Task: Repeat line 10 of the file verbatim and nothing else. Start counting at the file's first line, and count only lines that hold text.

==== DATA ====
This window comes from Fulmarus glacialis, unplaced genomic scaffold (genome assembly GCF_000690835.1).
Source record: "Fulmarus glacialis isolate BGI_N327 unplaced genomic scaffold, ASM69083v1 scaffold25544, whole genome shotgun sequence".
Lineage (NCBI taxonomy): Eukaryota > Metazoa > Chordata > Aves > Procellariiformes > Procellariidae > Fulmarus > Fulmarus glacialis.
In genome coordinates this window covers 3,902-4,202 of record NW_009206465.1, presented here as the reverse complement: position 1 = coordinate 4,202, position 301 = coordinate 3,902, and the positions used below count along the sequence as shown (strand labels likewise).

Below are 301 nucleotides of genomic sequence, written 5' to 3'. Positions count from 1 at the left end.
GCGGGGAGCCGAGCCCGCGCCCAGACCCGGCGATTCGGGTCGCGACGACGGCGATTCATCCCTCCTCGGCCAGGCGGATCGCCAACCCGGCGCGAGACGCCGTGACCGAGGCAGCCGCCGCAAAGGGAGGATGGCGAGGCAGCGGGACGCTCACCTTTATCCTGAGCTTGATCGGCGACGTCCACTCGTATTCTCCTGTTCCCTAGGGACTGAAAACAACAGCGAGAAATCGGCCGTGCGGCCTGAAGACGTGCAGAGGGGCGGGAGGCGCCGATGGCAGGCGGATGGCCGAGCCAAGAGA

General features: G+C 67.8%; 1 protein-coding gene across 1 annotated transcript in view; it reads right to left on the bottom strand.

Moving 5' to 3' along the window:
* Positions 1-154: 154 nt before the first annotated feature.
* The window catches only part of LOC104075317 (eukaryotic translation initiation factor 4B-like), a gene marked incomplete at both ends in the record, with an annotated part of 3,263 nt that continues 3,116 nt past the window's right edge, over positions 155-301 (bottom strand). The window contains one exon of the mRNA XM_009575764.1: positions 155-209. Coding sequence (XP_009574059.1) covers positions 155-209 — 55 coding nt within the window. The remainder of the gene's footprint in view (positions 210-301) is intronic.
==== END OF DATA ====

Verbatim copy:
* The window catches only part of LOC104075317 (eukaryotic translation initiation factor 4B-like), a gene marked incomplete at both ends in the record, with an annotated part of 3,263 nt that continues 3,116 nt past the window's right edge, over positions 155-301 (bottom strand). The window contains one exon of the mRNA XM_009575764.1: positions 155-209. Coding sequence (XP_009574059.1) covers positions 155-209 — 55 coding nt within the window. The remainder of the gene's footprint in view (positions 210-301) is intronic.